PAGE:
Classroom Strategy For Students With Add And Adhd
Students with ADD/ADHD require more time and attention to stay on-task and focused. A reinforcement schedule of tangible rewards often help this challenge.
Regular education and special education teachers are challenged daily to maintain the attention and compliance of a few, shall we say, spirited children. The garden variety of attention deficit disorder is not one of misbehavior per se. These students wear a label that wrongly denotes an inability to attend to structured classroom activities. What these kids have is NOT a short attention span, but a hypersensitivity to ALL stimuli.
They turn their heads like little cows at the slightest sound, movement, or visual distraction within their stimulus range, which is usually a five mile radius. EVERYHING is interesting to them. They LOVE lights, buzzers, buttons, motion, talking, playing, fiddling, building, and daydreaming. Daydreaming is the biggie, too. Kids can go for a ride in their own cerebral fantasyland faster than you can say Mickey Mouse. They crave excitement and action. Their brains are on hyperactive overdrive, and they cannot help it.
They still have to do their spelling. They still need to finish the math test. What can be done to keep the teacher¡¦s hair intact while motivating Mr. or Miss Wiggleworm to stay focused on the lesson and complete the assignments? The answer lies in simple reinforcement. All students love getting something. They don¡¦t care what it is, either. It makes them feel special, and when they feel special they will do back flips for their teacher. Well, sometimes they will. They are consistently inconsistent.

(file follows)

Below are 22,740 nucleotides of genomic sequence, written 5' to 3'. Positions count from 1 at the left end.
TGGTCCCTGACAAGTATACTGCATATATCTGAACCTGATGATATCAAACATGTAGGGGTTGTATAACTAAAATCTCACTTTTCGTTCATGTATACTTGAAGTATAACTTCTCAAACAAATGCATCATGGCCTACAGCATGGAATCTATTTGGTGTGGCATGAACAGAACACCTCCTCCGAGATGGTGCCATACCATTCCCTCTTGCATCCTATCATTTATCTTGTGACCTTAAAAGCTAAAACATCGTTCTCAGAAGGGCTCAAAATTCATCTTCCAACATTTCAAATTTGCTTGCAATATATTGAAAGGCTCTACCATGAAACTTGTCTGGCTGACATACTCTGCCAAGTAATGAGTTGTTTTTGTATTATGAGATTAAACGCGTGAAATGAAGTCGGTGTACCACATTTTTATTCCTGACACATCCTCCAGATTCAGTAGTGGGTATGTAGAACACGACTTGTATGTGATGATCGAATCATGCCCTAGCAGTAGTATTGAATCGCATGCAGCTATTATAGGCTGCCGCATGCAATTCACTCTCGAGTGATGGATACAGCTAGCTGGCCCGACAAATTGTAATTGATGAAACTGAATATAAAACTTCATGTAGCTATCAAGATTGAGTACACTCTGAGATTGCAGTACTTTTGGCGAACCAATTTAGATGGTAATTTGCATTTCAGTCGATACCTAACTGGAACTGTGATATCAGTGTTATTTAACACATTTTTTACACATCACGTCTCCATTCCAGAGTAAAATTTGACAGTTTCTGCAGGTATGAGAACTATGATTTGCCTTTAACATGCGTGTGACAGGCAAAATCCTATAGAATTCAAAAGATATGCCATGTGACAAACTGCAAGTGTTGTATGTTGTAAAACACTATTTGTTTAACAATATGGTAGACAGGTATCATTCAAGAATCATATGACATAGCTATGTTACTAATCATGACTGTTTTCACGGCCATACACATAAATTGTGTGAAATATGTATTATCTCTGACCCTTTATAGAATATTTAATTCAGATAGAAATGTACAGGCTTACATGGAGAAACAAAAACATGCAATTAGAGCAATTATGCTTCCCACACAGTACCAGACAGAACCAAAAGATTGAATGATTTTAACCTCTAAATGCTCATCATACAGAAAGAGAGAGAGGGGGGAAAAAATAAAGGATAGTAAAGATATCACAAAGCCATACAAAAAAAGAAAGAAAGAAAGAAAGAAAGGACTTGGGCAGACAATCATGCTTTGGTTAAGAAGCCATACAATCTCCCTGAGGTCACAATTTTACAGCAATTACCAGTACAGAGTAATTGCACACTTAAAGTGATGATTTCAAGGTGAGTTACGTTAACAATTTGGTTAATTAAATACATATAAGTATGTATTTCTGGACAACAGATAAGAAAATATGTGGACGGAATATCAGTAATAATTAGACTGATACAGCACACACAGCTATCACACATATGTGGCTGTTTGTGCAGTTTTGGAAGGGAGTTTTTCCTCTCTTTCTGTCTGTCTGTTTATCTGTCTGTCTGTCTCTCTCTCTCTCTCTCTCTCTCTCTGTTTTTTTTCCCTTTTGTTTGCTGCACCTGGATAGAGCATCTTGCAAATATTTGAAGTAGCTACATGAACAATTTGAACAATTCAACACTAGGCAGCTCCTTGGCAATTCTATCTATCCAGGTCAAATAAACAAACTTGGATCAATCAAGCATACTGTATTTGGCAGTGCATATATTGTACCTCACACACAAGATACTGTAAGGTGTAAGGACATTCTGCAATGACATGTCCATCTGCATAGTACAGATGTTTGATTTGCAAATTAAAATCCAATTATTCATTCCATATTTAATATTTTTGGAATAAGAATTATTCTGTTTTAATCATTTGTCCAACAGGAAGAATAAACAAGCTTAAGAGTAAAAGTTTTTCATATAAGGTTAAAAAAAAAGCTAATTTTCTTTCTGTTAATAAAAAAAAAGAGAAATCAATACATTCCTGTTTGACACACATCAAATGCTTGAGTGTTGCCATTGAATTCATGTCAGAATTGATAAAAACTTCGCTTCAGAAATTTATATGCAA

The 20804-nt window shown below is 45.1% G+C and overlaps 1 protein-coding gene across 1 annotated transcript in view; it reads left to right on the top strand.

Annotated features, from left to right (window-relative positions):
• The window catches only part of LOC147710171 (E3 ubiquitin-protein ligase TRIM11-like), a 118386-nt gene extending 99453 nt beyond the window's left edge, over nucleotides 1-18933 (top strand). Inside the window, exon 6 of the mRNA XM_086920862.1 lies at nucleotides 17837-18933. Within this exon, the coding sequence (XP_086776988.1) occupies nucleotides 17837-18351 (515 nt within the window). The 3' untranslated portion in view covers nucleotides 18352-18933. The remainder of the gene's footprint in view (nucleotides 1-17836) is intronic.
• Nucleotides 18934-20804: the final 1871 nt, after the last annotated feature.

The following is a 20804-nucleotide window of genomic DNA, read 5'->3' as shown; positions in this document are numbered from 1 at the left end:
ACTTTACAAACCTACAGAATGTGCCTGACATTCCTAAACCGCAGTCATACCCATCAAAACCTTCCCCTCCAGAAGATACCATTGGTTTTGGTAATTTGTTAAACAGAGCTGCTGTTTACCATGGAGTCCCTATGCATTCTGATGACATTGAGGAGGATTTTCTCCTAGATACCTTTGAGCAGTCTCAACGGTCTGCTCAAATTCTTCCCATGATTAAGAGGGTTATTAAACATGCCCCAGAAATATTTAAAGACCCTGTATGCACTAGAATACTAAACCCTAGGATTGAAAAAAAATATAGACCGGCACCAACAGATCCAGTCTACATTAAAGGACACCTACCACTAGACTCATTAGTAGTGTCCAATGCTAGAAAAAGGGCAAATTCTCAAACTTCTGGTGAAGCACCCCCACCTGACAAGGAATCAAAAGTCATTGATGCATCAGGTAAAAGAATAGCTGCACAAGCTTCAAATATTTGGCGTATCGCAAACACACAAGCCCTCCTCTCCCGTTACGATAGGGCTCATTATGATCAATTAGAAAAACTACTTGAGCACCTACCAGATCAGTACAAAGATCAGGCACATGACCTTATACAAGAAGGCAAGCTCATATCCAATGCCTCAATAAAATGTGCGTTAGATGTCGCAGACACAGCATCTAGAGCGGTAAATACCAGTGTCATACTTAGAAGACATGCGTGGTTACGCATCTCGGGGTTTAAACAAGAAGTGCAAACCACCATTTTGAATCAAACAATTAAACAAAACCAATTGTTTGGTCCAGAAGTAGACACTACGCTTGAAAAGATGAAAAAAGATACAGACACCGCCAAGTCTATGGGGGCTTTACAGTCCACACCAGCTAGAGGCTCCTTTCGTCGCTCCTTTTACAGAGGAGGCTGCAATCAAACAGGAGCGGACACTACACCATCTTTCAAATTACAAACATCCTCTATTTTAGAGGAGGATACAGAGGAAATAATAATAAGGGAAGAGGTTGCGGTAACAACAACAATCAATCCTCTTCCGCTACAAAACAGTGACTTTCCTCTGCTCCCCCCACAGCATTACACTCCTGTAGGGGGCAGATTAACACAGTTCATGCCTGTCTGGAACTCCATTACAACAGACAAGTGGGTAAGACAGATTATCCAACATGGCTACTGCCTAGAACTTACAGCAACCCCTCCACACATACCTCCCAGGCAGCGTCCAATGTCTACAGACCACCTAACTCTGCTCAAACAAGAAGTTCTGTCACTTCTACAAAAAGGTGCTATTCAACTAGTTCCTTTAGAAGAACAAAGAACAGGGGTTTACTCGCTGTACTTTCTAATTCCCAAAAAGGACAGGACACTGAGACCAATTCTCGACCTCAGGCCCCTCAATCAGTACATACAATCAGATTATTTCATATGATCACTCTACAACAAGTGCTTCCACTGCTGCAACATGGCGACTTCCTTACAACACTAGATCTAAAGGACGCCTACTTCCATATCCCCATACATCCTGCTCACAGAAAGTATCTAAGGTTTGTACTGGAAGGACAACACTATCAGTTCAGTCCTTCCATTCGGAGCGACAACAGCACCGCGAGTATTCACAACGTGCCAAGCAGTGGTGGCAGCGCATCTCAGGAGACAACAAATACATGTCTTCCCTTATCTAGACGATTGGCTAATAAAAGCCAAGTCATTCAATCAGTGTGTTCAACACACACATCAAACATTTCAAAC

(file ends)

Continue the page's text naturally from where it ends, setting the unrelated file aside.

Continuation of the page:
The important thing is to reinforce desired behavior while ignoring (or disciplining, if necessary) the undesired behavior. There are many positive reinforcers that can be used. Be sure the student knows that you like what you¡¦re seeing. Be specific, too. If you want the student to repeat the behavior, you will want to be very consistent about doling out the reward. Change your preferred reinforcer as well. Students with ADD/ADHD thrive on variety, just don¡¦t overstimulate or overwhelm the senses or your strategy will have backfired. Here are some examples of simple rewards to do when the students do your bidding:
Verbal acknowledgement (¡§Great job ________, Jane!¡¨)
Check mark on an index card on their desk (If on-task when you walk by, put a check down. I know it sounds crazy, but they LOVE it!)
Sticker on a behavior chart
Phone call home to parents
Allow to go to kindergarten to read a book to the kids (prearrange)
Extra time on computer
Extra time doing something the student loves
Allow to get up and stretch at specific intervals if on-task
Allow to clean the counter/rearrange shelves/water plants (They think it¡¦s a reward!)
Send on an errand
Use your imagination! The possibilities are limitless!